How to install Python

Beginners Guide to Programming – Install Python

Before we move on to anything else, we need to get ourselves set up so we can actually start programming. So in this tutorial we are going to learn how to install Python and an environment called IDLE. At the end, we’ll open our command line, and make our first program.

This tutorial is part of a series. To see the previous tutorial click this link: Introduction to Programming

Topics Covered

  • Installing Python
  • Running Python in the Command Line
  • Executing a Python program.

How to Install Python

To install Python on your computer it’s pretty straight forward. As long as you’ve installed software before you shouldn’t need this tutorial. But we’ll go through it step by step for those who feel uncomfortable.

First thing you need to do is click this link:

Depending on what year you’re reading this, the screen might look very different from the screenshot below. However there should still be a big button to download the latest version. In this tutorial we’ll be using 3.4.3.

Install Python

You can go ahead an download the latest version even if it’s newer than 3.4.3. We will be looking at how to read documentation in a later tutorial, so if there are any changes to Python, it’ll be easy enough to translate the minor differences.

Before moving forward, I’ll just make a mention of the version numbers. By convention the first digit in the version number represents the most significant changes to the language. The second digit represents minor changes, and the last digit represents micro changes, which are usually bug fixes. If you’re super interested in reading more about it, click the link:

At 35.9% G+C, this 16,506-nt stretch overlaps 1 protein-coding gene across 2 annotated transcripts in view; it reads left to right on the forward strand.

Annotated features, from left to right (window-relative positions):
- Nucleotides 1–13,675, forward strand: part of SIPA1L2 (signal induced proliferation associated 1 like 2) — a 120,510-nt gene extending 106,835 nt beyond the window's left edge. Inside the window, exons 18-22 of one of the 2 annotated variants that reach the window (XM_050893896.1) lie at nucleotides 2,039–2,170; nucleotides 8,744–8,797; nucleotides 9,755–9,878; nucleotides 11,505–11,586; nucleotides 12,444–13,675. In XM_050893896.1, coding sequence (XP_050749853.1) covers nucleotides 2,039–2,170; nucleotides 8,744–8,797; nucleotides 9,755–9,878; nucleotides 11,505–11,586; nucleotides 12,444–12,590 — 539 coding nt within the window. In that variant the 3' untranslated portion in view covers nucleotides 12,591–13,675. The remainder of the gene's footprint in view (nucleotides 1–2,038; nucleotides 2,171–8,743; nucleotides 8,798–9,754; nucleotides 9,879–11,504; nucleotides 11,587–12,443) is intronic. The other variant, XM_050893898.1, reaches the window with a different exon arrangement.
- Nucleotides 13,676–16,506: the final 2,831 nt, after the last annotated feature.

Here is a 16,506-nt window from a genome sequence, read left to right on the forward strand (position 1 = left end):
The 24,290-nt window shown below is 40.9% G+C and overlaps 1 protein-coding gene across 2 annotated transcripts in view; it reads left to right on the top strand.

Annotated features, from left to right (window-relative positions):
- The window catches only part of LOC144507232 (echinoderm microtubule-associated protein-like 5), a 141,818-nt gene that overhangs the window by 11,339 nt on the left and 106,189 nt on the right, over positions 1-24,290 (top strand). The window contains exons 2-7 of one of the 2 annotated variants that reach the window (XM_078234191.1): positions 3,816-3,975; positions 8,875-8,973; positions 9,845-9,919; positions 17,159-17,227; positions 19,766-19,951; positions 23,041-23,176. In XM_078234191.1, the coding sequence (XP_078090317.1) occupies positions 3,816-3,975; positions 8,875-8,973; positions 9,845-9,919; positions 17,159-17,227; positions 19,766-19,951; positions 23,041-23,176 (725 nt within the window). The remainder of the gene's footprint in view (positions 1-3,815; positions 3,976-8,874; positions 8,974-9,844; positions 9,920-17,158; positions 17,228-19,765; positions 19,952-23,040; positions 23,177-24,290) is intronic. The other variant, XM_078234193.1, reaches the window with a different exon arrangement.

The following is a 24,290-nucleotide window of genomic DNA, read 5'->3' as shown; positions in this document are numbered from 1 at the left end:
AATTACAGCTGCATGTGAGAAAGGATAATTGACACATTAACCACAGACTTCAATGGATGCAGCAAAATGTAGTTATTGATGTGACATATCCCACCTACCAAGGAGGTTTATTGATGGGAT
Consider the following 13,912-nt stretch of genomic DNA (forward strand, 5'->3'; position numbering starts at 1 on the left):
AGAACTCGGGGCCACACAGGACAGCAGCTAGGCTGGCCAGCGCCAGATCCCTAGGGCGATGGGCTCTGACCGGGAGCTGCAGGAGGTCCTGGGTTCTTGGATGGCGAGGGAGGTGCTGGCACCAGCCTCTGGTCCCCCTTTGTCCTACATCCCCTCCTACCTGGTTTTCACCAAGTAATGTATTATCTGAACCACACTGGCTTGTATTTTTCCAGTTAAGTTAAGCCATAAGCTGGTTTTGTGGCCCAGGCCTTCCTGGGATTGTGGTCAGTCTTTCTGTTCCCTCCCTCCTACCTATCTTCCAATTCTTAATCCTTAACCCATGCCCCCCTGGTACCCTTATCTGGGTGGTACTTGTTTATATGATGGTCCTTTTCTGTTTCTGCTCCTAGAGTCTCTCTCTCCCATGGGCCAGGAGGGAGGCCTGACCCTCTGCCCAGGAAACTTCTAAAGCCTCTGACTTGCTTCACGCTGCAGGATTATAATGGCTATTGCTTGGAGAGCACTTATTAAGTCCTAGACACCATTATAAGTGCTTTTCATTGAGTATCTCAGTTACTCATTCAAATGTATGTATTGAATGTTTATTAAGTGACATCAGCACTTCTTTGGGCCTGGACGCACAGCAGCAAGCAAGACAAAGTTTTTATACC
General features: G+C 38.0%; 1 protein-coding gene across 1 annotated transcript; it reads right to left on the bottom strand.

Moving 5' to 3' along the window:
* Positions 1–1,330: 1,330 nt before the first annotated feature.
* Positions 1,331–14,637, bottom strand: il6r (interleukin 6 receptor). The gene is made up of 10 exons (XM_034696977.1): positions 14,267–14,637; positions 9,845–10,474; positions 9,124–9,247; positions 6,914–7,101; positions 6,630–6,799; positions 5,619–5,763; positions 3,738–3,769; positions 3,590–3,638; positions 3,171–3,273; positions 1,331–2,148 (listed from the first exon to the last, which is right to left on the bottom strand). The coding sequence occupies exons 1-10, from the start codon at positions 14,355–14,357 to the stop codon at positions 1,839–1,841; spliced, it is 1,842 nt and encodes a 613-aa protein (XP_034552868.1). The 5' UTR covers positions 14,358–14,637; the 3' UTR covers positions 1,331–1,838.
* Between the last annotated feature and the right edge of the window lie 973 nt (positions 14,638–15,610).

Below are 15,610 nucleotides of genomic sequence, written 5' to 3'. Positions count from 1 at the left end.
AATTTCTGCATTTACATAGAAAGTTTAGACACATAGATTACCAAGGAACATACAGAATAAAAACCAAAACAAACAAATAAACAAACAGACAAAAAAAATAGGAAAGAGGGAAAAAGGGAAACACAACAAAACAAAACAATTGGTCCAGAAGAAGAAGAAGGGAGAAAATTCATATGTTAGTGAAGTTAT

So the reason I bring this up is that at the time of writing this article there are two popular versions of Python being used. They are commonly referred to as Python 3, and Python 2.

I’ll be referring to Python 3.4.3 as Python 3 for this tutorial, so if you get stuck and are trying to find help on Google, your keyword is Python 3. You’ll find a lot more information this way than using your specific version number as a search query.

OK, now download the latest version for Python, and make sure you choose the one for your operating system. I just save it to my desktop, so I can easily delete it after it’s installed. Once the download is complete, click on the file and open it.

Here’s what it looks like when open I the setup file on my Windows 8.1 PC.

Python Install Wizard

You’ll notice that mine comes up with different options because I already have Python installed. For the purpose of this tutorial I’m going to uninstall it, and then walk you through the steps.

Here is what the installer looks like after uninstalling Python from my computer.

Python Install Wizard

Select whichever option works for you. For me, I’m just going to check ‘Install for all users’.

Next I’m asked to select a directory. For me the default is fine, so I’ll just click next.

Default Directory

Next I get a “customize Python” screen. When I scroll down to the bottom of the options I see one that it says “add Python.exe to path”. This option is so that if we use Python in the command line (we’ll learn what that is later), we can call it without going to the path destination. This just means I don’t have to type “cd C:/python34/python” into my command line to run Python. Instead I can just type “python” from any directory.